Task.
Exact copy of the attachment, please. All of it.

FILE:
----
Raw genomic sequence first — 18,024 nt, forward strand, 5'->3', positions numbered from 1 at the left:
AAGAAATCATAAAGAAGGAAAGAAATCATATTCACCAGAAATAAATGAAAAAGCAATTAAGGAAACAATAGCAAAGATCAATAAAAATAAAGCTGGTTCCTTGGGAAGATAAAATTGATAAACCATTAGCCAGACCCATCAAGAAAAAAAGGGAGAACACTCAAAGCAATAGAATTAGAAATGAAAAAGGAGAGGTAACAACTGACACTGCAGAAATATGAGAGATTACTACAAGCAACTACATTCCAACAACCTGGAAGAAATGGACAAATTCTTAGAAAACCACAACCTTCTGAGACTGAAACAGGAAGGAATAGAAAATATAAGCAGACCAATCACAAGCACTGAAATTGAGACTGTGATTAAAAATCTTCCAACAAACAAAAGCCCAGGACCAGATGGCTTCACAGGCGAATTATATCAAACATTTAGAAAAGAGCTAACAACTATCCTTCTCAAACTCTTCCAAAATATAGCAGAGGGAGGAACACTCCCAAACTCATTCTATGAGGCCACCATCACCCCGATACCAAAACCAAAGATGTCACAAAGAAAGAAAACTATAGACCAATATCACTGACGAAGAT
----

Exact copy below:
Raw genomic sequence first — 18,024 nt, forward strand, 5'->3', positions numbered from 1 at the left:
AAGAAATCATAAAGAAGGAAAGAAATCATATTCACCAGAAATAAATGAAAAAGCAATTAAGGAAACAATAGCAAAGATCAATAAAAATAAAGCTGGTTCCTTGGGAAGATAAAATTGATAAACCATTAGCCAGACCCATCAAGAAAAAAAGGGAGAACACTCAAAGCAATAGAATTAGAAATGAAAAAGGAGAGGTAACAACTGACACTGCAGAAATATGAGAGATTACTACAAGCAACTACATTCCAACAACCTGGAAGAAATGGACAAATTCTTAGAAAACCACAACCTTCTGAGACTGAAACAGGAAGGAATAGAAAATATAAGCAGACCAATCACAAGCACTGAAATTGAGACTGTGATTAAAAATCTTCCAACAAACAAAAGCCCAGGACCAGATGGCTTCACAGGCGAATTATATCAAACATTTAGAAAAGAGCTAACAACTATCCTTCTCAAACTCTTCCAAAATATAGCAGAGGGAGGAACACTCCCAAACTCATTCTATGAGGCCACCATCACCCCGATACCAAAACCAAAGATGTCACAAAGAAAGAAAACTATAGACCAATATCACTGACGAAGAT